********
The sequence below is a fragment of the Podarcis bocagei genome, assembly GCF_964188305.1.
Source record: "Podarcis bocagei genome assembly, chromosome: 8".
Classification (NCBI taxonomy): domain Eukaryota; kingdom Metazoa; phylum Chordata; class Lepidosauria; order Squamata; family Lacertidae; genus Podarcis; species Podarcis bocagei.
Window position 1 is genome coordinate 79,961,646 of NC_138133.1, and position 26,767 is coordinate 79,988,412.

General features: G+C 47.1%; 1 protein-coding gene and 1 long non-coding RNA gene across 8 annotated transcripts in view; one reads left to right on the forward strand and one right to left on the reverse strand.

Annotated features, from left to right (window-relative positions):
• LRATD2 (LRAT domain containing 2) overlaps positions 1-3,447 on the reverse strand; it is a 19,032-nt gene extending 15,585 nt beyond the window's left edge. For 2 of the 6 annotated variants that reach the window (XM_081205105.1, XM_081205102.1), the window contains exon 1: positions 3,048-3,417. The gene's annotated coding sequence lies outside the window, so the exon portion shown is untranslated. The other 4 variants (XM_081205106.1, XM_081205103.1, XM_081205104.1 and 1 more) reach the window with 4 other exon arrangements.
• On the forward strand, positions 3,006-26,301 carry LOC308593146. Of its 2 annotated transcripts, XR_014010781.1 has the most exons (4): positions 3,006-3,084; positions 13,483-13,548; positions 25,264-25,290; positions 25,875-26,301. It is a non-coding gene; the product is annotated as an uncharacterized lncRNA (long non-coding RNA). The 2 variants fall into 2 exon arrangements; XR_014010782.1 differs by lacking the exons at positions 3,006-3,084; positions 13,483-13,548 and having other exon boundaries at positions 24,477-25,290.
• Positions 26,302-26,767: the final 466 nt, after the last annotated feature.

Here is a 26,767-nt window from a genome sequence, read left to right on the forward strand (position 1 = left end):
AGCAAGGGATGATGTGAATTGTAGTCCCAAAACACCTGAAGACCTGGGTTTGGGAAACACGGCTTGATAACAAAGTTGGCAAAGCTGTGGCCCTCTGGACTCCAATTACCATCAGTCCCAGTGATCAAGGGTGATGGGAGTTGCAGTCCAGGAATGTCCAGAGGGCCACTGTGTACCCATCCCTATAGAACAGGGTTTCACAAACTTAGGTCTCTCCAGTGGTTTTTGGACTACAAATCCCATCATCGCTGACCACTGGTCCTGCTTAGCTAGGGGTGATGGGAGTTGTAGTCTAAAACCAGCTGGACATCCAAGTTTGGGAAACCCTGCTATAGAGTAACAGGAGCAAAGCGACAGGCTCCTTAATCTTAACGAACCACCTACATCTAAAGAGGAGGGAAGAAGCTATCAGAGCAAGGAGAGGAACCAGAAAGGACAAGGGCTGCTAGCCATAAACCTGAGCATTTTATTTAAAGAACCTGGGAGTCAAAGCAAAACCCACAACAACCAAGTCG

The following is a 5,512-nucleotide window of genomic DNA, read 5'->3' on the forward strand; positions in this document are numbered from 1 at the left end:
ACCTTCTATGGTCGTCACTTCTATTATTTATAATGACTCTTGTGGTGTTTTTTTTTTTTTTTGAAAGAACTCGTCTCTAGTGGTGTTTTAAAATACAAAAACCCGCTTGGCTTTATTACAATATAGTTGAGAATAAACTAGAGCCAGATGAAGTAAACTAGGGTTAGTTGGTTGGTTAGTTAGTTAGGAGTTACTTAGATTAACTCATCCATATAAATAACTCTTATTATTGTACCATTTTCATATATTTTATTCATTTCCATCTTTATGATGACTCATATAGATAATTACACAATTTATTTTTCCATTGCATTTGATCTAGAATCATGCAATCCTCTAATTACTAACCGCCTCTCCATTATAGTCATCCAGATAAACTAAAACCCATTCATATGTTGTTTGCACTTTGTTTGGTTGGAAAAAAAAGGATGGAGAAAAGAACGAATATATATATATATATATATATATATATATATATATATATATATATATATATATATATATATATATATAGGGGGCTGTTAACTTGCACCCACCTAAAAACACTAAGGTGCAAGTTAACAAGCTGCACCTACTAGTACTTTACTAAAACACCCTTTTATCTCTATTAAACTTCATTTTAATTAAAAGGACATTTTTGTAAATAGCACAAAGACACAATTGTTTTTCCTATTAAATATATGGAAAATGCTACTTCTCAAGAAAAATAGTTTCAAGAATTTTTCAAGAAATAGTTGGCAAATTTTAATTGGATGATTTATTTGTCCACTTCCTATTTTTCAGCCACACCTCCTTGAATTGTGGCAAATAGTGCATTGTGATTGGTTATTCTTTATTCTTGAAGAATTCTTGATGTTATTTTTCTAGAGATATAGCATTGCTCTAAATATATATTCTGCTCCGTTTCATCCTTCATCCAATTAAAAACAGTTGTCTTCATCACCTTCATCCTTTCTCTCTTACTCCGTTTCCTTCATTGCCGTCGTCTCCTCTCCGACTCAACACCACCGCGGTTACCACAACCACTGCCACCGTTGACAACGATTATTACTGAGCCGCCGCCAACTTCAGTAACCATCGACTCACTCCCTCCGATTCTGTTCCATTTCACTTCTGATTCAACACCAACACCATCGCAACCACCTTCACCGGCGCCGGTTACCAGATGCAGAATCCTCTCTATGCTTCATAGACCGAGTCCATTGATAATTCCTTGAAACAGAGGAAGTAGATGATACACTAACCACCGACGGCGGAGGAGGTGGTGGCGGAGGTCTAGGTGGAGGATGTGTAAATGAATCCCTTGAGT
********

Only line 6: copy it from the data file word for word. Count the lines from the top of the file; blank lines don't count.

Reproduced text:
Annotated features, from left to right (window-relative positions):